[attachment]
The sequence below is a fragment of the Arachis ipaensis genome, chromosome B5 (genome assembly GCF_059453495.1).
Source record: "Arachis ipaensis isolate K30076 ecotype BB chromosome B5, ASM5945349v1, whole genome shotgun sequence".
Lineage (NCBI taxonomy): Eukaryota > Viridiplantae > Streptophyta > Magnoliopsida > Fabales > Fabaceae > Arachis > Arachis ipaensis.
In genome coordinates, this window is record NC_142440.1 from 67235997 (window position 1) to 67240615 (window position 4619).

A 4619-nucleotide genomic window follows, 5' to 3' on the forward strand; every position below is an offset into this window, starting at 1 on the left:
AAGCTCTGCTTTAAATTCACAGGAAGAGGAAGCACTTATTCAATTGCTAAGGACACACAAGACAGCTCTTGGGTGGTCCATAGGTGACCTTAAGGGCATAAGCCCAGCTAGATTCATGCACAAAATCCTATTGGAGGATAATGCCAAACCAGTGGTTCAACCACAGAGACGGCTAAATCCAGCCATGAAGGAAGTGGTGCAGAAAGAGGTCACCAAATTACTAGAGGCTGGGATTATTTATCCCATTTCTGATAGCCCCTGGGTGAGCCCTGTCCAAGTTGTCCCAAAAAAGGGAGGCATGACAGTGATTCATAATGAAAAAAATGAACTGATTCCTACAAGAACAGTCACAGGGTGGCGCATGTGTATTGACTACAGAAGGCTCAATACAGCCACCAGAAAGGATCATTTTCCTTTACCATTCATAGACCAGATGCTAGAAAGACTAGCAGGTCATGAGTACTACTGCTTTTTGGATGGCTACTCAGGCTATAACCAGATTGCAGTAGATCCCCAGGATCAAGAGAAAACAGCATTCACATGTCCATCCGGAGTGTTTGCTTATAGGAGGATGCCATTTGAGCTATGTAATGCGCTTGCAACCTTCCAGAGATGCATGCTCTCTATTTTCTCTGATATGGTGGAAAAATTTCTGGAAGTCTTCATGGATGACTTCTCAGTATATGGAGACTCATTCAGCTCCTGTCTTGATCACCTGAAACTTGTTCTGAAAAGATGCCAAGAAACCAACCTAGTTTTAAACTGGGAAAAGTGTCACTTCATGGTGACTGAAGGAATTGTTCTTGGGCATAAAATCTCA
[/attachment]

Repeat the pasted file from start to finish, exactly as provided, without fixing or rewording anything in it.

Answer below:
The sequence below is a fragment of the Arachis ipaensis genome, chromosome B5 (genome assembly GCF_059453495.1).
Source record: "Arachis ipaensis isolate K30076 ecotype BB chromosome B5, ASM5945349v1, whole genome shotgun sequence".
Lineage (NCBI taxonomy): Eukaryota > Viridiplantae > Streptophyta > Magnoliopsida > Fabales > Fabaceae > Arachis > Arachis ipaensis.
In genome coordinates, this window is record NC_142440.1 from 67235997 (window position 1) to 67240615 (window position 4619).

A 4619-nucleotide genomic window follows, 5' to 3' on the forward strand; every position below is an offset into this window, starting at 1 on the left:
AAGCTCTGCTTTAAATTCACAGGAAGAGGAAGCACTTATTCAATTGCTAAGGACACACAAGACAGCTCTTGGGTGGTCCATAGGTGACCTTAAGGGCATAAGCCCAGCTAGATTCATGCACAAAATCCTATTGGAGGATAATGCCAAACCAGTGGTTCAACCACAGAGACGGCTAAATCCAGCCATGAAGGAAGTGGTGCAGAAAGAGGTCACCAAATTACTAGAGGCTGGGATTATTTATCCCATTTCTGATAGCCCCTGGGTGAGCCCTGTCCAAGTTGTCCCAAAAAAGGGAGGCATGACAGTGATTCATAATGAAAAAAATGAACTGATTCCTACAAGAACAGTCACAGGGTGGCGCATGTGTATTGACTACAGAAGGCTCAATACAGCCACCAGAAAGGATCATTTTCCTTTACCATTCATAGACCAGATGCTAGAAAGACTAGCAGGTCATGAGTACTACTGCTTTTTGGATGGCTACTCAGGCTATAACCAGATTGCAGTAGATCCCCAGGATCAAGAGAAAACAGCATTCACATGTCCATCCGGAGTGTTTGCTTATAGGAGGATGCCATTTGAGCTATGTAATGCGCTTGCAACCTTCCAGAGATGCATGCTCTCTATTTTCTCTGATATGGTGGAAAAATTTCTGGAAGTCTTCATGGATGACTTCTCAGTATATGGAGACTCATTCAGCTCCTGTCTTGATCACCTGAAACTTGTTCTGAAAAGATGCCAAGAAACCAACCTAGTTTTAAACTGGGAAAAGTGTCACTTCATGGTGACTGAAGGAATTGTTCTTGGGCATAAAATCTCA